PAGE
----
WASHINGTON — Concerns about self-driving cars displacing a huge number of semi-skilled workers are overblown and should be balanced against overwhelming potential advantages in cheaper transportation, safety, mobility, productivity and cleaner air, according to a team of economists and transportation scholars.
In a report released June 12, the experts estimate the annual economic payback from automated vehicles (AVs) will be $800 billion conservatively by 2050, with a cumulative impact of up to $6.3 trillion, mostly from reducing highway crashes and congestion, and freeing commuters to spend time on activities other than driving.
The economic benefits likely are much larger but are difficult to calculate because the full scope of its potential remains unclear at this early stage of development.
The report, "America's Workforce and the Self-Driving Future," recommends governments create an environment enabling companies to rapidly pursue deployment of automated vehicles, while simultaneously preparing the workforce to transition to future jobs that require new skills.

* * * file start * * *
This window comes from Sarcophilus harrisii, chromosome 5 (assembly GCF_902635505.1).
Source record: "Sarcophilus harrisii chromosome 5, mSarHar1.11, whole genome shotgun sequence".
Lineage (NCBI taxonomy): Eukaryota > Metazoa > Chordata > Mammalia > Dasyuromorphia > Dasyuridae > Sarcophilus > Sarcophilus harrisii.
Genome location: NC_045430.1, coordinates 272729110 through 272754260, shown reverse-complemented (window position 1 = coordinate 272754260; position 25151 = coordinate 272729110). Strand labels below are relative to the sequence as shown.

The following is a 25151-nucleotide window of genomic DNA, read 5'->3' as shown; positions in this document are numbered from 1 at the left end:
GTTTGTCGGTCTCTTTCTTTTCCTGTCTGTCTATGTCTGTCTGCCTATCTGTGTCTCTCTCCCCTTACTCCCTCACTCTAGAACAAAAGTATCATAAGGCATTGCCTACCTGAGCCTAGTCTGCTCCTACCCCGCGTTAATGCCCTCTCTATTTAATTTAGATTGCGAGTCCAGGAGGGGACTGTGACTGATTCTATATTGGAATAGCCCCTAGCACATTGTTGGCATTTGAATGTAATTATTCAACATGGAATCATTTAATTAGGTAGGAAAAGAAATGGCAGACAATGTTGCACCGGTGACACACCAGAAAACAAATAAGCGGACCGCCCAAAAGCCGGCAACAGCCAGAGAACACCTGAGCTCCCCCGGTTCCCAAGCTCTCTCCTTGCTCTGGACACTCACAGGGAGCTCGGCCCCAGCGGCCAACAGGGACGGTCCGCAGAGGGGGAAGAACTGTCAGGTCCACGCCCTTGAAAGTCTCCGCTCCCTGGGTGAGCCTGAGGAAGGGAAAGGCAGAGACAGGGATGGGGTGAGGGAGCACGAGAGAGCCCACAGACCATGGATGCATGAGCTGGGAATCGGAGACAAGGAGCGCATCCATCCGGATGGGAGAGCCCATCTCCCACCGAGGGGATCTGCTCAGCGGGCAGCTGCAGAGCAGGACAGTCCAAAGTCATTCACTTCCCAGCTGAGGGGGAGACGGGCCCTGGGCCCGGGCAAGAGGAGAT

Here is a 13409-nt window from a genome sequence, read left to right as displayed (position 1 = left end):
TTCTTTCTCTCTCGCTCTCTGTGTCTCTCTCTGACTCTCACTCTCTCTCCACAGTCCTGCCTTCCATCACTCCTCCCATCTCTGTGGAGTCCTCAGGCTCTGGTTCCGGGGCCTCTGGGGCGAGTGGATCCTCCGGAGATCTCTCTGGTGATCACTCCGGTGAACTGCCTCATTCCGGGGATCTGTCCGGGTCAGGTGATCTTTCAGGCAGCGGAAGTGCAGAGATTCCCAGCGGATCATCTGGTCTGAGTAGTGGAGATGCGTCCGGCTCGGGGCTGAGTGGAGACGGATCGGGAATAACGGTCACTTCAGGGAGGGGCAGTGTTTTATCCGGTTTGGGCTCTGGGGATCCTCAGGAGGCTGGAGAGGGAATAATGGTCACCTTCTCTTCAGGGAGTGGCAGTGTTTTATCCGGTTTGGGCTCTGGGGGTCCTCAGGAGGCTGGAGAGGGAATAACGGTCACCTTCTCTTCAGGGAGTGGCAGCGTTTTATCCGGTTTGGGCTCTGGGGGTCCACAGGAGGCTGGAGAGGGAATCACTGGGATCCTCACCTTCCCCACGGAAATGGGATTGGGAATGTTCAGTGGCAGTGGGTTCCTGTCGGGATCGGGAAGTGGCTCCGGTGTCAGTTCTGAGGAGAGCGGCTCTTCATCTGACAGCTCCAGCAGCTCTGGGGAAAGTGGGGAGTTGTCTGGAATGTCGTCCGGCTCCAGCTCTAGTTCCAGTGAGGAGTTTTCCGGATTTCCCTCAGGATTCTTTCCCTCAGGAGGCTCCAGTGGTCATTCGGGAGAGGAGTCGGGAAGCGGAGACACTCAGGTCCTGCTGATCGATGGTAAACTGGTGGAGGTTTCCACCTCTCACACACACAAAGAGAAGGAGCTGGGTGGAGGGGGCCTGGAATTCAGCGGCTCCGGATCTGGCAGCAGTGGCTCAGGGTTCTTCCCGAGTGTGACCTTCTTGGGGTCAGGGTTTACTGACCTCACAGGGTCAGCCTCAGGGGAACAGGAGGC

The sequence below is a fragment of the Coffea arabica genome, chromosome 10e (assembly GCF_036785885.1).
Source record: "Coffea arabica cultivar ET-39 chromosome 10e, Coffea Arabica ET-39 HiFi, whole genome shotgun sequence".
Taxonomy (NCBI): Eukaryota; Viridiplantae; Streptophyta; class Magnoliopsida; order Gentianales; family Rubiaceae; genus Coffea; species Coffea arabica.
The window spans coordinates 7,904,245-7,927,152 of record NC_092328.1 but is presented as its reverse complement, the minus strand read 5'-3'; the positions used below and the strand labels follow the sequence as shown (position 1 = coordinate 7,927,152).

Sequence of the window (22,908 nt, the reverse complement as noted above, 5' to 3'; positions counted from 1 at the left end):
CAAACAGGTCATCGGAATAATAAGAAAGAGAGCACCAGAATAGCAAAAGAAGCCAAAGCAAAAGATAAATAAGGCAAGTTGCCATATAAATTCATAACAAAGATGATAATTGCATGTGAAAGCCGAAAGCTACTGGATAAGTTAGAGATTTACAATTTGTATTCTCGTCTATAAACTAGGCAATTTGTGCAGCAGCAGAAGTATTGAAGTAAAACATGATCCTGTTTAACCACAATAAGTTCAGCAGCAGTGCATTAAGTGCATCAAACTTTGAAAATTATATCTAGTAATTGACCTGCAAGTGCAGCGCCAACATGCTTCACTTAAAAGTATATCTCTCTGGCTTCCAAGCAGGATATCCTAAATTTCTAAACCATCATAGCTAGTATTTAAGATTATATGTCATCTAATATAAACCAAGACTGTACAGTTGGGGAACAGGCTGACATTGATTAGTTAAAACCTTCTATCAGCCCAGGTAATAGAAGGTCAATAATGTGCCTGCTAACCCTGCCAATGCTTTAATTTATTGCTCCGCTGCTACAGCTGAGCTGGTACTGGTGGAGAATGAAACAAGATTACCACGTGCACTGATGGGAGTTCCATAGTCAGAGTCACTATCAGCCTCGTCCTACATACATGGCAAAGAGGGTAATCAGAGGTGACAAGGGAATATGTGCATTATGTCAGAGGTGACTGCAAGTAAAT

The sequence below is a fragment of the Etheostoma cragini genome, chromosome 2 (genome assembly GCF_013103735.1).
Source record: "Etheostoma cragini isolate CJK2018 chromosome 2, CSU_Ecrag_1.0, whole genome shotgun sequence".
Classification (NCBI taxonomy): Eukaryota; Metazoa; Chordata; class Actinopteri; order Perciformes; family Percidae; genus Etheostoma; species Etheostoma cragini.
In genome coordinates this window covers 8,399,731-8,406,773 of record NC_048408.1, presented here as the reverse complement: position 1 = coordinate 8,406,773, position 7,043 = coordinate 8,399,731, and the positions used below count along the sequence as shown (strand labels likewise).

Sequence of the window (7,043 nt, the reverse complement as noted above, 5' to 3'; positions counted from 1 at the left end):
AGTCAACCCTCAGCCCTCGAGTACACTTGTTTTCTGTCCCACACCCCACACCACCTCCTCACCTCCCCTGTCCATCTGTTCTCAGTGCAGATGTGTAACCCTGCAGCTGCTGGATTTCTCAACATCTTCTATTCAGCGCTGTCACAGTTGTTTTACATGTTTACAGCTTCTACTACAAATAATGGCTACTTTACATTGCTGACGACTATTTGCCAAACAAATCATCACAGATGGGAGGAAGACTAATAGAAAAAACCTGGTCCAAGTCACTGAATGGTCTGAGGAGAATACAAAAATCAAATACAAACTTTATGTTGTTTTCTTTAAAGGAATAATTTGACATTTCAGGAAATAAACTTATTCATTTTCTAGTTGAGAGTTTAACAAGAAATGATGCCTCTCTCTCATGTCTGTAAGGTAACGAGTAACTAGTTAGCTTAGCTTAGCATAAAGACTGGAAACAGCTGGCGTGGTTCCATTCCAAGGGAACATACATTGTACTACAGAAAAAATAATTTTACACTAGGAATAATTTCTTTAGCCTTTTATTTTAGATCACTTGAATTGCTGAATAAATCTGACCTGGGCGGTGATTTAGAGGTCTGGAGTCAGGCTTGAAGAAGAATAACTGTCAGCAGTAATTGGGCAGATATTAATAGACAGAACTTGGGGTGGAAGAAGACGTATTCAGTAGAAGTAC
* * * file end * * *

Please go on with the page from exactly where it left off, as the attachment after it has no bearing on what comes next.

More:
"Due to the large-scale societal benefits from the deployment of AVs, policies to address labor force issues must carefully consider their potential impact in delaying the deployment and thus the benefits of AVs," the study said. "Delaying the deployment of AVs would represent a significant and deliberate injury to public welfare.
"Rather than delaying the benefits, policymakers could ensure that the interests of the people who may lose jobs are well protected through effective mitigation programs."
The report was sponsored by Securing America's Future Energy (SAFE), a group focused on reducing the nation's dependence on oil. Its goal is to quantify the benefits of automated vehicles to help inform policymakers and make sure regulations governing the emerging industry are proportional to any potential risk.